[a spin-off from posts "On Religion", here and here]
The popular claim in some Christian circles that "Jesus wasn't religious" isn't just a throw-away line; it's a softer version of the old slur that Jesus wasn't Jewish.
I'm sure those who say he wasn't religious don't mean to be anti-semitic; they probably don't even mean what the phrase "not religious" would convey to the average person. They do know Jesus was actually Jewish, and if pressed they remember that Jesus went to the Temple, observed Passover and in various other ways lived the life of an observant Jew.
Some people are confused about Jesus observing the Jewish Law. Of course there are stories in the Gospels which depict Jesus or his followers engaged in disputes with other Jews, notably the Pharisees. While the place of the Pharisees in these stories seems to have grown with the Gospel tradition itself, reflecting the life-setting of the early Christians, there is no reason to doubt such disputes took place between Jesus and other religious teachers or authorities.
Yet these were disputes about religion, among the religious. The positions that Jesus took may have been unique in some cases, but fit well into other evidence for disputes among Jewish teachers of the first century. Jesus disagreed with some other Jews, but shared the religious matrix within which these disputes were held.
So Jesus was certainly an observant Jew, and hence certainly religious in a specific way.
Why then does this issue even arise? Partly because of misunderstandings about what "religion" is, and partly because religion itself is in such bad odour, particularly in the more secular parts of the West such as Australia and Europe. The "Jesus wasn't religious" crowd don't want to be connected with the historic Churches, which have justly had widespread bad publicity in recent years. Nor do they want to be associated with the musty mediocrity associated with benign but declining "mainstream" Christianity. Some of them don't want to be associated with newer "McChurches" either, to their credit.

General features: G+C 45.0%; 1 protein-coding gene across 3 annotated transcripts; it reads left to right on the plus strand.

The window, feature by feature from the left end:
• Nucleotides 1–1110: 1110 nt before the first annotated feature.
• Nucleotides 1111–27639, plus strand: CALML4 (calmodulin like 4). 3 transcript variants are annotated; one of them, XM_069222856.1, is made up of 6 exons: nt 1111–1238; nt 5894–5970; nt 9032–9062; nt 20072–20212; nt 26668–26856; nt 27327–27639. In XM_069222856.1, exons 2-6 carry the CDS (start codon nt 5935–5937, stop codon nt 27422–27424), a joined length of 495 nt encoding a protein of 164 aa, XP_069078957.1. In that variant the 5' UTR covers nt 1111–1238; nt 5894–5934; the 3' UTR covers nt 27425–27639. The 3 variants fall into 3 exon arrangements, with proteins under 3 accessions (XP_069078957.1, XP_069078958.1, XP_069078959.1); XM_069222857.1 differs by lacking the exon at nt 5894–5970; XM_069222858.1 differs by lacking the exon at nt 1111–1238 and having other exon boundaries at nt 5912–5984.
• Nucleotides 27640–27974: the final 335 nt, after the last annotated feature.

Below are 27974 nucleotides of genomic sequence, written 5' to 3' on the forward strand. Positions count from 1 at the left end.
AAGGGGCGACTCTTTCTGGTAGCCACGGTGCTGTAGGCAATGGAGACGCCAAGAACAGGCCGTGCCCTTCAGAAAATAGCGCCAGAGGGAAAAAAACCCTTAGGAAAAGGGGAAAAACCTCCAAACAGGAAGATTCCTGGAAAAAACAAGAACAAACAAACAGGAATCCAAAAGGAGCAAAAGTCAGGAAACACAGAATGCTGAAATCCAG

This much is understandable. But it's also dangerous and self-deceiving. However much emergent or evangelical or whatever forms of Christianity flee from "religion", they find it staring back at them in the mirror. Faith doesn't exist in a vacuum; all communities produce rituals, customs and cultural accoutrements that make them "religious" as well as believing. Claiming somehow to transcend the inevitable consequences of being human and in community, and to have attained a purity of spirituality or doctrine or practice that others cannot, is an old and familiar heresy. The fact that "religion" is a marketing liability won't matter in the end - if the truth won't set us free, nothing else will.
Besides that general difficulty, denying or ignoring Jesus' particular religion is too big a price to pay for making him irreligiously cool. Christianity's incapacity to deal with the religious Jesus is related to the burden of anti-semitism which the West has not shrugged. The Church proclaims the unique and universal significance of someone who had a specific culture and history; if for Christians he transcends that culture and history too, this is not because in Christ God was choosing a "fresh expression" of truth that rejected Judaism, but by the costly and permanent engagement with history that we call the incarnation. Any Jesus we meet outside that history is possibly not Jewish, or religious - but he's not Jesus either.
[The image above of Marc Chagall's painting is from "The Arty Semite"]